• The 12-month-olds did not accept the label.


  • Do the 12-month olds need perceptual cues with social cues to support extension?


  • Do they have other processing problems, like memory problems, that caused them to fail in this task?

Study 2b: Extension with perceptual and social support


  • Here 12-, 18- and 24-month-old children succeed without difficulty.

  • 12-month-olds seem to need perceptual support to extend a label.

  • 18- and 24-month-olds will extend a category based on social and linguistic cues alone.

Interpreting studies on the principle of extendibility

  • Consistent with the predictions:

  • 10-month-olds have a proper noun bias

  • By 12 and 14 months they start to extend labels to similar objects, but that extension is fragile.

  • By 18 months of age, children naturally extend to perceptually similar objects and will even “trust” a social mentor -- accepting a label for a category object even without perceptual support.

Infants learning their first words are already operating with immature word learning principles that help get language learning off the ground.

These principles are informed by multiple inputs -- attentional, social, and linguistic.

These principles are both conservative and fragile.

The nature of these principles changes over time with attentional cues dominating early and social and linguistic cues becoming increasingly important.

Recapping the Story Line

Part V: Conclusions

  • Evaluating the model

  • Taking change seriously

  • Theoretical implications

Evaluating the model

• Is there evidence that children use multiple cues?

  • Do the weightings of cues shift over time?

  • Does the child move from an immature to a mature principle?

The Immature Principles at 12 months?

  • Children use a coalition of social, perceptual and linguistic cues to redundantly map words onto referents.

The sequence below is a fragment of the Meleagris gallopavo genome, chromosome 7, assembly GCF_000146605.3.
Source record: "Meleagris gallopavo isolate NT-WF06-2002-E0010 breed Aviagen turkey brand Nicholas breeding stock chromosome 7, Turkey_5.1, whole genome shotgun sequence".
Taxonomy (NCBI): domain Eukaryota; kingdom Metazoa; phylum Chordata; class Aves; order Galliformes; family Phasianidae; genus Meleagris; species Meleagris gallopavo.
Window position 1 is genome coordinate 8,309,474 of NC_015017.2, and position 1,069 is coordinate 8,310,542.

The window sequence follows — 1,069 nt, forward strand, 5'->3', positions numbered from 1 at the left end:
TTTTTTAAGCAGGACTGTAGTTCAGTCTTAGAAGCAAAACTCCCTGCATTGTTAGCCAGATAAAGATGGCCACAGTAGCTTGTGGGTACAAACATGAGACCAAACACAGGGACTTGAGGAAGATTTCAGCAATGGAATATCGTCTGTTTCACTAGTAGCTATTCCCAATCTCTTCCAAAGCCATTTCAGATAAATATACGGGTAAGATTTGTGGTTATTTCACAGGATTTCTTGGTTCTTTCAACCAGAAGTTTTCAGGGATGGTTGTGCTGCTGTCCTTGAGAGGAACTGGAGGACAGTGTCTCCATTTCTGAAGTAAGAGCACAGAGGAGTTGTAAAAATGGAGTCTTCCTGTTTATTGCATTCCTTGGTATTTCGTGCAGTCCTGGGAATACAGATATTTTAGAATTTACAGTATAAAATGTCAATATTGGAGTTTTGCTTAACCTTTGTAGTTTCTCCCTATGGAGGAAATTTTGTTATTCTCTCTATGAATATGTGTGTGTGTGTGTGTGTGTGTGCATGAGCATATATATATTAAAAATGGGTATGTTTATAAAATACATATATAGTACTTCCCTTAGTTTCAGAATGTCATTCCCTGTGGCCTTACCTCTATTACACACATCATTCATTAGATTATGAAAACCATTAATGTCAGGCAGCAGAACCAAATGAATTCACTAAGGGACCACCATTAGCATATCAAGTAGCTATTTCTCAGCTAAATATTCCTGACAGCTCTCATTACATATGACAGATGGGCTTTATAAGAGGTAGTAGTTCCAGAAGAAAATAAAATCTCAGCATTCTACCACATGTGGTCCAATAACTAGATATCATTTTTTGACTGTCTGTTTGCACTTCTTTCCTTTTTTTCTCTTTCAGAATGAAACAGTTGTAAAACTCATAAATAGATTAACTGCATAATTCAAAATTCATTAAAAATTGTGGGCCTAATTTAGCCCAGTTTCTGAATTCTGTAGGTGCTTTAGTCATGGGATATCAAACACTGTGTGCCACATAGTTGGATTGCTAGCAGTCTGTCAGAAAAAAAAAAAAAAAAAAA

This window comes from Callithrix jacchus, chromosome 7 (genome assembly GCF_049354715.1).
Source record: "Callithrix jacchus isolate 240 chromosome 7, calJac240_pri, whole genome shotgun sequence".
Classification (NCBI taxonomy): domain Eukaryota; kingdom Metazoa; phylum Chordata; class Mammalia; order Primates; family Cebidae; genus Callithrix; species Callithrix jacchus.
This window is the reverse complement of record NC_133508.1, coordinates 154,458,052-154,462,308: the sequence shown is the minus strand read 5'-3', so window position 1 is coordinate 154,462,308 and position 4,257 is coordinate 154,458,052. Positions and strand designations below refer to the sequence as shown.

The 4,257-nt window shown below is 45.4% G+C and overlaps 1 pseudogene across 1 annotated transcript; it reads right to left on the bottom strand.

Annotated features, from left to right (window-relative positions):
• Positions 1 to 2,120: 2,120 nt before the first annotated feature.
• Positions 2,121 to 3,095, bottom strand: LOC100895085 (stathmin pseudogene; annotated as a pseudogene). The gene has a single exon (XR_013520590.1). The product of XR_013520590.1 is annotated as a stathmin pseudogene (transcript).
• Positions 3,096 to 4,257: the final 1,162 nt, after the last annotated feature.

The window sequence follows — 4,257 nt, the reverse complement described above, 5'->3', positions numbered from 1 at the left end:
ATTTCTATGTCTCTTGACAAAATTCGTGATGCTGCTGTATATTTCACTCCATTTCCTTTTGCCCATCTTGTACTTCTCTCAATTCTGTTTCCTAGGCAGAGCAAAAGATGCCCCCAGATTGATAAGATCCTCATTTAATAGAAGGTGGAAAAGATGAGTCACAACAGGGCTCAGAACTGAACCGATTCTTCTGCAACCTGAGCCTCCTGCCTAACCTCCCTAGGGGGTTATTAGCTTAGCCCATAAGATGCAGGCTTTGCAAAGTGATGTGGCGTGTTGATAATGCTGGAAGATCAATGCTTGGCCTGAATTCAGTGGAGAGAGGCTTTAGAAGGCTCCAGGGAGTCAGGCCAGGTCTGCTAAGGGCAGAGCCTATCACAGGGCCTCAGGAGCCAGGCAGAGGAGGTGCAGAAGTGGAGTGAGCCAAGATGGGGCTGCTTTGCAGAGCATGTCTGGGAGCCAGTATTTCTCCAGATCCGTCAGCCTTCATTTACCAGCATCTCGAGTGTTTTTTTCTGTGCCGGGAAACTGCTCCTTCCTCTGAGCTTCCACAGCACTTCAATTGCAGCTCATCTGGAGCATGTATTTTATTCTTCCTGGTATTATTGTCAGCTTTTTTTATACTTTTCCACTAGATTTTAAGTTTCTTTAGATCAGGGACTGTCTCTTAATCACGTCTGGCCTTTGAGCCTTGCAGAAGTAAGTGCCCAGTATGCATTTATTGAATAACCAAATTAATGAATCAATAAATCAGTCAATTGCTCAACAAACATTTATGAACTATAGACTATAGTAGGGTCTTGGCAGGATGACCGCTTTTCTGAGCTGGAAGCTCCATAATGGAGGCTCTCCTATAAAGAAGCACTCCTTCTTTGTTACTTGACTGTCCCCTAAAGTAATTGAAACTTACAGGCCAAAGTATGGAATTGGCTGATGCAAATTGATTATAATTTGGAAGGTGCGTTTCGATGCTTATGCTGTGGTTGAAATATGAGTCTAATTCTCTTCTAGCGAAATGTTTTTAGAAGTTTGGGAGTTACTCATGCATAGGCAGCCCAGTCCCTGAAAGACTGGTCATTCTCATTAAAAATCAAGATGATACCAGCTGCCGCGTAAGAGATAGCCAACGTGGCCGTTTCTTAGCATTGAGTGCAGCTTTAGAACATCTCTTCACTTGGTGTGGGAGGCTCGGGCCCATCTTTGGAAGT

• Very conservative word learners who attach words to the things that are of the most interest to them.

  • They attach words to a single object, action or event.

  • Word-to-world mapping conducted from child’s point of view rather than the speaker’s point of view.

  • Principles of reference and extendibility are fragile.

  • Word learning is slow.

Conservative child, redundancy needed to map









Mature Principles at 24 months

  • Infants now rely primarily on social cues like eye gaze, pointing, and handling to determine the referent for a word.

  • They map a word onto what the speaker has in mind --greatly enhancing the accuracy of word learning.

  • Children qua statisticians develop biases for social and linguistic cues that are reliable and accurate predictors of how words map to objects, actions and events.

  • Word learning is fast.

Older children: Rely on Social and Linguistic cues. But any will work.









The power of the new method in evaluating the model

Only a method that allows us to look at competing cues over time will reveal the true complexity of the system.

The emergentist coalition model embraces many of the characteristics of the associationistic, social pragmatic, and constraints/principles views and demonstrates how seemingly opposing perspectives can be united in a word learning theory that looks at developmental change over time.

Thus far we see THAT change occurs. We must now begin to evaluate what motivates the change.

Taking Change Seriously

Theoretical Implications

The emergentist coalition model is a proxy for developmental theory--writ large:

NOT searching for parsimony by identifying

a “smoking gun.”

The new wave: the “radical middle”

The EMC suggests that:

We need not be constrained by myopic theories of complex phenomena

Social Pragmatics


Constraints/ Principles

Across developmental psychology we must begin to take an integrative look at the child from different theoretical perspectives...

Even this won’t be enough, however, if we don’t look for change over time and for ways to connect the snapshots that we produce...

For only when we look at how multiple inputs interact across time will developmentalists be able to understand complex behaviors and see a whole baby